switch (pageout(page, mapping, sc)) {
			...
			case PAGE_SUCCESS:
				...
				mapping = page_mapping(page);
			case PAGE_CLEAN:
				; /* try to free the page below */
			}
		}
		...

		if (PageAnon(page) && !PageSwapBacked(page)) {
			...
		} else if (!mapping || !__remove_mapping(mapping, page, true))  // Invokes __remove_mapping to set page->_count to 0 and release the page by adding it to free_page.
			goto keep_locked;
		...
	return nr_reclaimed;
}

3.4 Memory Swap-in

When the swapped-out page is accessed, page fault handling is triggered. The kernel swaps in the swapped-out memory page based on the page table content written during the swap-out. In Linux, the do_swap_page function is invoked to complete the page swap-in operation.

The swap-in process is as follows:

(1) Check whether the queried page exists in the swap cache. If yes, remap and update the page table according to the memory page referenced by the swap cache. If no, a new memory page is allocated and added to the reference of the swap cache. After the memory page content is updated, the page table is updated.

(2) After the swap-in operation is complete, the page reference of the corresponding swap area decreases by 1. When the value decreases to 0, no process references the page and the page can be reclaimed.

linux-4.19/mm/memory.c

/*
 * We enter with non-exclusive mmap_sem (to exclude vma changes,
 * but allow concurrent faults), and pte mapped but not yet locked.
 * We return with pte unmapped and unlocked.
 *
 * We return with the mmap_sem locked or unlocked in the same cases
 * as does filemap_fault().
 */
vm_fault_t do_swap_page(struct vm_fault *vmf)
{
	struct vm_area_struct *vma = vmf->vma;
	struct page *page = NULL, *swapcache;
	struct mem_cgroup *memcg;
	swp_entry_t entry;
	pte_t pte;
	int locked;
	int exclusive = 0;
	vm_fault_t ret = 0;

	if (!pte_unmap_same(vma->vm_mm, vmf->pmd, vmf->pte, vmf->orig_pte))
		goto out;

	entry = pte_to_swp_entry(vmf->orig_pte);  // Returns the entry of the swap space based on the PTE.

	...

	page = lookup_swap_cache(entry, vma, vmf->address);  // Searches for the page corresponding to the entry in the swap cache.
	swapcache = page;

	if (!page) {
		struct swap_info_struct *si = swp_swap_info(entry);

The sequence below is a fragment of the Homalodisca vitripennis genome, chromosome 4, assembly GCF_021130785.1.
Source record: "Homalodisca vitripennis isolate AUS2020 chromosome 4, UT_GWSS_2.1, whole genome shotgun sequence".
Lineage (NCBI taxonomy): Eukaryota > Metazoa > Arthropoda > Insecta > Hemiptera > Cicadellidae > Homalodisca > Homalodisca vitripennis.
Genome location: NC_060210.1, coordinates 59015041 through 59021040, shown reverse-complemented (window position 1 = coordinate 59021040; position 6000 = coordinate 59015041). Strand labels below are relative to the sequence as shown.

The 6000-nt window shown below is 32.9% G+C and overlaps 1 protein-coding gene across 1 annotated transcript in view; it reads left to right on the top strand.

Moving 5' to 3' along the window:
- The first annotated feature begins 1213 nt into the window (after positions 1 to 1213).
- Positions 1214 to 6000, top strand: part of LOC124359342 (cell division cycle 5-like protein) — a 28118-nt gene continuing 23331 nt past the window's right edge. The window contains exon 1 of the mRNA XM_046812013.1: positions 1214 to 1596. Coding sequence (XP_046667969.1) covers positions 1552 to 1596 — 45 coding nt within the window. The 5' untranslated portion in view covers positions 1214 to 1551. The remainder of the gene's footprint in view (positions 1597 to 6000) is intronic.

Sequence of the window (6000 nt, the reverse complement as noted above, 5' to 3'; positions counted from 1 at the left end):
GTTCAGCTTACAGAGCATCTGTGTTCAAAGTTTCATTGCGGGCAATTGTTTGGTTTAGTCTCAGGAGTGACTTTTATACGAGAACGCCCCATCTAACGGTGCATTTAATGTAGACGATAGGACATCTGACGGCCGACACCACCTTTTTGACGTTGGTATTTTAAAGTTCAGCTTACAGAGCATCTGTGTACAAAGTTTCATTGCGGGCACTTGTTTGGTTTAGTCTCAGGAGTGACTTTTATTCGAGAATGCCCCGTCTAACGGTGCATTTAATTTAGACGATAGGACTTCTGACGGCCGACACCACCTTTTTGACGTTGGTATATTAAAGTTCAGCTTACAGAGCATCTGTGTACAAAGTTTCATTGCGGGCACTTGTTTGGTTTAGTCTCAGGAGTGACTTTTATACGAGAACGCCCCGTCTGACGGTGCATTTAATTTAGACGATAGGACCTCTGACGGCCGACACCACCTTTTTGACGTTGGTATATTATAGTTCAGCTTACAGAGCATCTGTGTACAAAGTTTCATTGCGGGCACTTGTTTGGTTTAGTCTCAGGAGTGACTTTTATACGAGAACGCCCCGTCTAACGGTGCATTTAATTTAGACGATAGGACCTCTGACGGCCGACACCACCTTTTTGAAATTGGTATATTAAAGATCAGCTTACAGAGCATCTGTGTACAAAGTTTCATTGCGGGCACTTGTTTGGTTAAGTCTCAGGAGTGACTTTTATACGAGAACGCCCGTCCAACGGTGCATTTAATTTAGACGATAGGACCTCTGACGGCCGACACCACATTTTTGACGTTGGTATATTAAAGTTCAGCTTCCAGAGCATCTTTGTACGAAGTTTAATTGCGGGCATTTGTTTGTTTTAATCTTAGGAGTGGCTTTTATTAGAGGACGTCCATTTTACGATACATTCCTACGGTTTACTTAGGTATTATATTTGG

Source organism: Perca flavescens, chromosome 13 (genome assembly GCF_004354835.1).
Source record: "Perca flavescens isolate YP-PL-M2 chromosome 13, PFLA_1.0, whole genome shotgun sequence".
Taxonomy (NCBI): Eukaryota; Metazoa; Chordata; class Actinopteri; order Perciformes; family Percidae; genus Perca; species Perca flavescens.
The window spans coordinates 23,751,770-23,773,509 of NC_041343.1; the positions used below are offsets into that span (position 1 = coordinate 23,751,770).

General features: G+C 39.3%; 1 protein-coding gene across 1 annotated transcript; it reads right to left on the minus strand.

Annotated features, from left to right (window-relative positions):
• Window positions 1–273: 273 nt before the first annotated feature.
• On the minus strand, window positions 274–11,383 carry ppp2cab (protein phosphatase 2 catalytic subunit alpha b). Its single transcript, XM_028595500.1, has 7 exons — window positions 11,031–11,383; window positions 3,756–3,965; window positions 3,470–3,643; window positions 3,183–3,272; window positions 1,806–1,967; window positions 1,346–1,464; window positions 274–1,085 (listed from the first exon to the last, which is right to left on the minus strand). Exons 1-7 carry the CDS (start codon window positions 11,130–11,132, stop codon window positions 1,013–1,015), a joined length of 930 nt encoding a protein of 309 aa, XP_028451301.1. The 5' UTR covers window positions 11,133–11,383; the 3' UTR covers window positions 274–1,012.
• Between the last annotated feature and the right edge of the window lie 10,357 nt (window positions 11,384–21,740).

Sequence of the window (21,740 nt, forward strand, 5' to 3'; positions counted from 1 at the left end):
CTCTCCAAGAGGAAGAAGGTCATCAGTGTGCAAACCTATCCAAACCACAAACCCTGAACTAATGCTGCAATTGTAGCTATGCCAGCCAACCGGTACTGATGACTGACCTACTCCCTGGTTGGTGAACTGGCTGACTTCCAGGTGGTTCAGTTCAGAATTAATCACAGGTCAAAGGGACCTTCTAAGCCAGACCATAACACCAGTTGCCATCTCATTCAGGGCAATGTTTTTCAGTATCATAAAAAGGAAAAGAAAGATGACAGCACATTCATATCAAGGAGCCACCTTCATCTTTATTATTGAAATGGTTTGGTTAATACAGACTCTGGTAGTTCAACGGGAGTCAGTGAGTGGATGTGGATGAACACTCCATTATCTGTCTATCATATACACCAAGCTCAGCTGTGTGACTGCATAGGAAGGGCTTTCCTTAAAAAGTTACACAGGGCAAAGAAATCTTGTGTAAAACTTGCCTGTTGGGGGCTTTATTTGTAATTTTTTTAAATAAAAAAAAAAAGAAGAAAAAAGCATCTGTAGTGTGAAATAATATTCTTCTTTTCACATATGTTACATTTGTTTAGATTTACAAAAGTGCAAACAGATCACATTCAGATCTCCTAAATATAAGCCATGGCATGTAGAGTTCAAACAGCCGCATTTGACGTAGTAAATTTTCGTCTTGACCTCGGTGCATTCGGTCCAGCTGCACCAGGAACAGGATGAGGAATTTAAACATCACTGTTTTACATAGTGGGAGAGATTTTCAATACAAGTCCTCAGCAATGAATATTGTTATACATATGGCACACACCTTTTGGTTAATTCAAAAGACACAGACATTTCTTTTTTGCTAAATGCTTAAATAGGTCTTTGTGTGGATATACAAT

if (si->flags & SWP_SYNCHRONOUS_IO &&
			...
			}
		} else {
			/*
			 * If no page is found in the cache, the system searches for the page in the swap area, allocates a new memory page, and reads the page from the swap area.
			 */
			page = swapin_readahead(entry, GFP_HIGHUSER_MOVABLE,
						vmf);
			swapcache = page;
		}
		...

		ret = VM_FAULT_MAJOR;
		count_vm_event(PGMAJFAULT);
		count_memcg_event_mm(vma->vm_mm, PGMAJFAULT);
	} else if (PageHWPoison(page)) {
		...
	}

	locked = lock_page_or_retry(page, vma->vm_mm, vmf->flags);  // Locks the page.

	...

	vmf->pte = pte_offset_map_lock(vma->vm_mm, vmf->pmd, vmf->address,
			&vmf->ptl);  // Obtains a PTE and re-creates the mapping.

	...

	pte = mk_pte(page, vma->vm_page_prot);

	...

	/* ksm created a completely new copy */
	if (unlikely(page != swapcache && swapcache)) {
		page_add_new_anon_rmap(page, vma, vmf->address, false);
		mem_cgroup_commit_charge(page, memcg, false, false);
		lru_cache_add_active_or_unevictable(page, vma);
	} else {
		do_page_add_anon_rmap(page, vma, vmf->address, exclusive);
		mem_cgroup_commit_charge(page, memcg, true, false);
		activate_page(page);
	}
	...
	swap_free(entry);	// Reduces the reference count on the entry of the swap area.
	...
	return ret;
}


[Disclaimer] This article only represents the author's opinions, and is irrelevant to this website. This website is neutral in terms of the statements and opinions in this article, and does not provide any express or implied warranty of accuracy, reliability, or completeness of the contents contained therein. This article is for readers' reference only, and all legal responsibilities arising therefrom are borne by the reader himself.